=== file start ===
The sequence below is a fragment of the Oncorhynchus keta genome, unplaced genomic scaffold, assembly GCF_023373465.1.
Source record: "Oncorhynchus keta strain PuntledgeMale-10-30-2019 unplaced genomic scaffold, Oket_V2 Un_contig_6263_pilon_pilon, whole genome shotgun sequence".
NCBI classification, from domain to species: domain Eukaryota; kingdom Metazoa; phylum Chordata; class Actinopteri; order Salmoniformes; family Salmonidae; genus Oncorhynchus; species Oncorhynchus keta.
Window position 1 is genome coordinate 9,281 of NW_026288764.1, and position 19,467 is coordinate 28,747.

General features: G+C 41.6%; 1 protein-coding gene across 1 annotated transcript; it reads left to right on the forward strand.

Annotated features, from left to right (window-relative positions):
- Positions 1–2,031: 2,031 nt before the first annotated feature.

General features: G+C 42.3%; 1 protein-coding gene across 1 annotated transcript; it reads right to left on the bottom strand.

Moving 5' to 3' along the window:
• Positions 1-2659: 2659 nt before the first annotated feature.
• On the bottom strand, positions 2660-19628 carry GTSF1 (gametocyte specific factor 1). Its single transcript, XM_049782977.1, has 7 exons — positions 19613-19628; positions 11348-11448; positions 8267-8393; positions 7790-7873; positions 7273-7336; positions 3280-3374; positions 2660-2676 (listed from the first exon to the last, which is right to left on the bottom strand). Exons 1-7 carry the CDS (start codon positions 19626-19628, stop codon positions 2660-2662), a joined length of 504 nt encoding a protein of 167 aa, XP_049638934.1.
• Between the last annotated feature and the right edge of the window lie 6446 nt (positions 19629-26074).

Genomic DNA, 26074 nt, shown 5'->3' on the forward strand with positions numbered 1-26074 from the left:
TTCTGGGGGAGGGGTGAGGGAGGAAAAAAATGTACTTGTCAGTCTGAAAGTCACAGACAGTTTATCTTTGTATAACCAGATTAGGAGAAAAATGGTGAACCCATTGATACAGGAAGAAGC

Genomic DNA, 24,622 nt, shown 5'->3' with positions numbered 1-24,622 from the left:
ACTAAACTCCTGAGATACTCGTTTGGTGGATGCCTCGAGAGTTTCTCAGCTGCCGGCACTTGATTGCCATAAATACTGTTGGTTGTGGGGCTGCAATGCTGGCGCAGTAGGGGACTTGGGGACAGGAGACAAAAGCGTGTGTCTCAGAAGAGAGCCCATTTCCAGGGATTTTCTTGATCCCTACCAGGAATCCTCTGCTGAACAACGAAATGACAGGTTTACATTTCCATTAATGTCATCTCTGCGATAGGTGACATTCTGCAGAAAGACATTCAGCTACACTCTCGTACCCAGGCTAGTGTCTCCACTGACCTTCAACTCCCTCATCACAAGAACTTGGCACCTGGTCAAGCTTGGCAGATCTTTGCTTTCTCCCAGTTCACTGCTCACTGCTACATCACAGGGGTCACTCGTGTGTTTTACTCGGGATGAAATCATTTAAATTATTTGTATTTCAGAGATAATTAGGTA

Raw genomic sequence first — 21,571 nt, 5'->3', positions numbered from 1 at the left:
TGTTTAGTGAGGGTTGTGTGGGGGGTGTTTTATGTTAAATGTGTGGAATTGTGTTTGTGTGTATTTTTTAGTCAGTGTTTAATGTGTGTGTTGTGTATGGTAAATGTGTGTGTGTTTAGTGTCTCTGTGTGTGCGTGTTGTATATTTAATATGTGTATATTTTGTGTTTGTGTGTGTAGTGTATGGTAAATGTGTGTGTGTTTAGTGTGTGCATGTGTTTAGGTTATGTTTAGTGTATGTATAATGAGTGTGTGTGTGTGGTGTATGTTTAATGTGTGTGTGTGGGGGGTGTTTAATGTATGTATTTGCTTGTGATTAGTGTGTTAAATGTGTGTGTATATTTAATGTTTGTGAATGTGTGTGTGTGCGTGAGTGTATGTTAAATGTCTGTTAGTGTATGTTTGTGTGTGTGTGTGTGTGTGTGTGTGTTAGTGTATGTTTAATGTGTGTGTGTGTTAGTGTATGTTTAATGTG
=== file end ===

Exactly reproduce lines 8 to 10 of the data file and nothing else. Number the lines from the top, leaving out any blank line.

General features: G+C 42.3%; 1 protein-coding gene across 1 annotated transcript; it reads right to left on the bottom strand.

Moving 5' to 3' along the window:
• Positions 1-2659: 2659 nt before the first annotated feature.